I am privileged to live near a wood where I can walk with my family, my dog, or alone – when I have the courage. I fear the woods, see; not because of physical danger from humans or wild animals, at least, not really. I fear the woods because time in the wilderness forces me to think and feel things I normally can distract myself from.
It took me years to figure out why I resist going to the woods alone. I’m not really alone, of course – there are other people and their dogs on the trails, not to mention all the wild animals and plants whose homes I am visiting. But without a walking companion, sometimes, something rushes in, something that crushes me, so that I can’t breathe. Is it Nature’s Wall of Grief, as nature connection mentor Jon Young posits – the stark reality of the ecological crisis and my own disconnect with my earthly roots? Is it the summation of all my past grief and trauma, or a fear inherited from my ancestors? Is it whatever feelings of fear, inadequacy, or pain that I usually process in smaller, more manageable quantities? All of the above? No, no… it’s much safer to wait until someone wants to go with me.
Lately, instead of beating myself up about how hard it is to go into the wilderness ‘alone,’ I have been working on accepting the scariness and unpredictability – the wildness – of the wilderness. The wild breaks open our orderly ideas of self, society, and the Divine. Of course, this kind of change, or shattering, feels painful and scary; but the movement of a Wild Spirit brings both healing and unexpected possibilities as well. The Wild Divine in the Creation calls to the Wild Divine inside us. Perhaps the true source of the pain and fear lies deep in the struggle of my inner Wild Spirit to break free.
Throughout the Judeo-Christian scriptures, the wilderness offers humanity difficult but uniquely transformative encounters with the Divine, from the escaped slave Hagar, to Moses and the burning bush, to Jesus’ preparation for his own ministry. So then, what were these ancient authors trying to say? What is uniquely divine about wildness – and when we suppress and destroy the wilderness, do we literally destroy the Divine in the process?
A dear friend of mine, Amy Durfee West, passed away last month from cancer. Before she died, she wrote about life and death, and how the powerful force of Life cannot, ultimately, be suppressed. She quoted Trelawney Grenfell-Muir in that post, who writes, “How much wisdom Christianity would rediscover if it remembered that the butterfly is not a symbol of the resurrection; rather, the resurrection is a symbol of the butterfly… The butterfly does what it does because it is part of a creation in which Life is stronger than death.” Perhaps our fear in the wild stems not only from our inability to trust in the mighty Spirit of Life, which always follows death, but also from our confusion about its Source. What if the wilderness is not a symbol of the Divine, Wild Spirit, but rather, the idea of the Spirit is a symbol of the Wild? If we can let the “Spirit” blow where it will – can we also therefore accept the tumultuous, unpredictable, dangerous Wild on its own terms, and as the old hymn says, release our fears to the winds?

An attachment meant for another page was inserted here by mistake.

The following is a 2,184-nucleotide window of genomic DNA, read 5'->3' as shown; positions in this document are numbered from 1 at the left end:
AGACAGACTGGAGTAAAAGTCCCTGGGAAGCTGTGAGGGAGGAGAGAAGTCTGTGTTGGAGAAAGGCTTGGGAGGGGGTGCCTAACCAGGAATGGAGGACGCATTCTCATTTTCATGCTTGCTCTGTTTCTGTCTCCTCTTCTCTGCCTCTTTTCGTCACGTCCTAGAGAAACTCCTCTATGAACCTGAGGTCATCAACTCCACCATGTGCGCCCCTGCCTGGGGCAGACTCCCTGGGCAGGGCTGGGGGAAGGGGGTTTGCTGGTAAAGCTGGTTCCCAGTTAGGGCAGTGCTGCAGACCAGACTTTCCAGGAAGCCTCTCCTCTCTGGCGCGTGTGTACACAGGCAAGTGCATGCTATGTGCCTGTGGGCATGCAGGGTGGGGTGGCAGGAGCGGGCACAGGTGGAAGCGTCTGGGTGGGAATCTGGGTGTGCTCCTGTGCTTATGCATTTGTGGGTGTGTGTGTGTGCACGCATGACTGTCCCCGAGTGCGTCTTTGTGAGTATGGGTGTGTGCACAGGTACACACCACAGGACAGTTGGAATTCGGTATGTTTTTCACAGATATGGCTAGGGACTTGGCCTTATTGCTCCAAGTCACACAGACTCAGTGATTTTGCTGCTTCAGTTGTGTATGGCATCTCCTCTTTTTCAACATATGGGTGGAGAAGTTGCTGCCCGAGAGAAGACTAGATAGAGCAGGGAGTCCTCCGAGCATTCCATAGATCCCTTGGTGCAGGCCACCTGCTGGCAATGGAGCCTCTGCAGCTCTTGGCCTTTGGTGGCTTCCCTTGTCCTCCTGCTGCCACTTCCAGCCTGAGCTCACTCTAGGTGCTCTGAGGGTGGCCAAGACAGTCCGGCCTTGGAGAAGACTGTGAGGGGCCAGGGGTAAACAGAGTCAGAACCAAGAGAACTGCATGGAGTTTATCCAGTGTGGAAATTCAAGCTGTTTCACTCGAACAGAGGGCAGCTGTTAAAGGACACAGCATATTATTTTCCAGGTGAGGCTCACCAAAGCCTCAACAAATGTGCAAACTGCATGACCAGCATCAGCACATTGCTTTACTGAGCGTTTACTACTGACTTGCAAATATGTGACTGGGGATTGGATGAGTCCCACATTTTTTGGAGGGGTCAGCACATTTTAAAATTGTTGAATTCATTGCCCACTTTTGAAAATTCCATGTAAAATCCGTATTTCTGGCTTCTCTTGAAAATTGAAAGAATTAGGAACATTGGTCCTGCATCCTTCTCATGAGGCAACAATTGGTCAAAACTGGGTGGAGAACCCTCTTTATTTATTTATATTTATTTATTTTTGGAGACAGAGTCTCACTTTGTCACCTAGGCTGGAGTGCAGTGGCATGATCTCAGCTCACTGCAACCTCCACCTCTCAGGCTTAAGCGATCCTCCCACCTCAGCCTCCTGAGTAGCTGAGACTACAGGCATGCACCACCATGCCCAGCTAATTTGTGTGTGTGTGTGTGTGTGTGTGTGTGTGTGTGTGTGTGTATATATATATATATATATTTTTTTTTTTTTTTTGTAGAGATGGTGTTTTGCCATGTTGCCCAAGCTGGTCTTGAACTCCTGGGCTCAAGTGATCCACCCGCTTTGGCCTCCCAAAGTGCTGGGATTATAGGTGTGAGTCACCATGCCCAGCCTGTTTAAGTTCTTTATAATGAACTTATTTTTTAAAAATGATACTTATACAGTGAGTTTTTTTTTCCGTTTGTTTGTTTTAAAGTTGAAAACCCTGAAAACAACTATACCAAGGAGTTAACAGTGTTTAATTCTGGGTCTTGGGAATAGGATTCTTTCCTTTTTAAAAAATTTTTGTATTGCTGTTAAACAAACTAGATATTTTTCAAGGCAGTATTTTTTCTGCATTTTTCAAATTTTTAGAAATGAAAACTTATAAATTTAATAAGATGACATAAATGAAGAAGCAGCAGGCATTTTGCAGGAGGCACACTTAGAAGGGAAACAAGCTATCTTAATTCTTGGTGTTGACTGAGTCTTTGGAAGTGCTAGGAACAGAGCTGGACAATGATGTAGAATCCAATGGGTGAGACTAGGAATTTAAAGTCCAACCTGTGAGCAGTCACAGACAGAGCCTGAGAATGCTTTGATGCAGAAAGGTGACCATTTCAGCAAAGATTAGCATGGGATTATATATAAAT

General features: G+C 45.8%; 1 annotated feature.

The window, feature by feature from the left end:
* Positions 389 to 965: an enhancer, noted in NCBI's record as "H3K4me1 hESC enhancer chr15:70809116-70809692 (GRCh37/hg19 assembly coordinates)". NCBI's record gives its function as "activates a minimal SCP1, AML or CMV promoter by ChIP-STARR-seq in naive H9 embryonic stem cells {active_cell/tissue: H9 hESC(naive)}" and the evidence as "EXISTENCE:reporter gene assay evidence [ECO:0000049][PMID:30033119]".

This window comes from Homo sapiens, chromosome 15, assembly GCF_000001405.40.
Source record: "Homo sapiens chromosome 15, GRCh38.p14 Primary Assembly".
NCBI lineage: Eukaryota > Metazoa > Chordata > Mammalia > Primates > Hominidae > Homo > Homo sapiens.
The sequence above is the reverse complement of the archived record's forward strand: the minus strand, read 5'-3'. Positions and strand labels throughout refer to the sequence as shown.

I was walking the other day in those woods, a winter day after unseasonably warm rains, which had washed away most of the snow and ice from the ground. As I saw the bare winter earth, the bare branches of bushes and tall trees, at first I felt sadness, and fear. Where was the beautiful snow, to insulate the animal dens and offer tracks for the hungry predators? Climate change is real, and terrifying. Death, too, can be terrifying. But as I continued to walk, the wilderness worked its magic on me. I noticed the lichen on the trees, previously hidden by the lush foliage of summer. I noticed the softness of the decaying leaves at my feet. I increasingly saw such astounding beauty in the grey and brown landscape that it again took my breath away. Here, beneath the eye-catching ice crystals, or deep greens, or fall foliage, always here, is an ancient Elder, a Wise, Wild One. She may not be predictable. She may not be safe – we will all, eventually, die. But she is certainly wiser than I. And she is certainly Eternal. And somehow, going into the woods – the wilderness – alone – doesn’t feel so scary anymore.
at first, it looks like Death
dead grass, dead leaves
dead, gray sky
where are the ice diamonds
and soft snow blanket?
how can it compare
with Springtime abundance
at spidery huckleberry bush wrinkles
on leafy brown weathered skin
lichen age spots
and crooked branch hands
bare Winter reveals
the hidden ageless Grandmother
twinkle in her eye
the bare brush scratchy whiskers
on Grandfather’s kindly face
the loving Elder
who never dies
by Tallessyn Zawn Grenfell-Lee
 Theologian Robert C. Neville describes an unpredictable, ‘Crazy Yahweh.’ See Ultimates: Philosophical Theology, Volume One (Albany, NY: State University of New York Press, 2013), 280-285.
 Womanist Delores S. Williams offers a particularly eloquent description of this dynamic for African American women; see Sisters in the Wilderness: The Challenge of Womanist God-Talk (Maryknoll, NY: Orbis Books, 1993), 110-114.
Tallessyn Zawn Grenfell-Lee recently earned her Ph.D. in social and ecological ethics from Boston University School of Theology. She continues to study intersections of ecofeminism, permaculture ethics, grief, and nature connection. She previously did graduate research on Alzheimer’s Disease and preventive research on Ovarian Cancer. She received a B.Sc. in biology from the Massachusetts Institute of Technology, an M.A. in Molecular Biology from Harvard University, and an M.Div. from the Boston University School of Theology. She lives in central Massachusetts with her husband and two daughters, and enjoys gardening, canoeing, learning about medicinal and edible wild plants, and rewriting old hymns to make them more inclusive.